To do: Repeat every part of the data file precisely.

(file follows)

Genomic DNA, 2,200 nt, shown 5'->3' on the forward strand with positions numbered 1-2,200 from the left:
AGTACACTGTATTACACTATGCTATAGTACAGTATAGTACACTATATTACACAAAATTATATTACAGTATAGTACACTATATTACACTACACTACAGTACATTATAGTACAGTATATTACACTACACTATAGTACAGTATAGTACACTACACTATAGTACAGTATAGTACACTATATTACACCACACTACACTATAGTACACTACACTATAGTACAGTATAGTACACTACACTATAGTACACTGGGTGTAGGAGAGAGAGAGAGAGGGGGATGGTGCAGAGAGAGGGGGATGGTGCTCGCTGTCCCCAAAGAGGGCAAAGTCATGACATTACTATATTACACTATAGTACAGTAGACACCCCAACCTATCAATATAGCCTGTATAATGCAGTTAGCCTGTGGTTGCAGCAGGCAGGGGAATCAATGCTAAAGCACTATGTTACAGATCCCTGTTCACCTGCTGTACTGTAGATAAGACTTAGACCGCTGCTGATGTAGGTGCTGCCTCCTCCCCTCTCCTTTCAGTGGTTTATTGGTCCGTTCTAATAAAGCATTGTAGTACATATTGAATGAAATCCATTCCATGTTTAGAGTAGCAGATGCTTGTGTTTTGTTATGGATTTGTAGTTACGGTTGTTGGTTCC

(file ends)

Genomic DNA, 2,200 nt, shown 5'->3' on the forward strand with positions numbered 1-2,200 from the left:
AGTACACTGTATTACACTATGCTATAGTACAGTATAGTACACTATATTACACAAAATTATATTACAGTATAGTACACTATATTACACTACACTACAGTACATTATAGTACAGTATATTACACTACACTATAGTACAGTATAGTACACTACACTATAGTACAGTATAGTACACTATATTACACCACACTACACTATAGTACACTACACTATAGTACAGTATAGTACACTACACTATAGTACACTGGGTGTAGGAGAGAGAGAGAGAGGGGGATGGTGCAGAGAGAGGGGGATGGTGCTCGCTGTCCCCAAAGAGGGCAAAGTCATGACATTACTATATTACACTATAGTACAGTAGACACCCCAACCTATCAATATAGCCTGTATAATGCAGTTAGCCTGTGGTTGCAGCAGGCAGGGGAATCAATGCTAAAGCACTATGTTACAGATCCCTGTTCACCTGCTGTACTGTAGATAAGACTTAGACCGCTGCTGATGTAGGTGCTGCCTCCTCCCCTCTCCTTTCAGTGGTTTATTGGTCCGTTCTAATAAAGCATTGTAGTACATATTGAATGAAATCCATTCCATGTTTAGAGTAGCAGATGCTTGTGTTTTGTTATGGATTTGTAGTTACGGTTGTTGGTTCC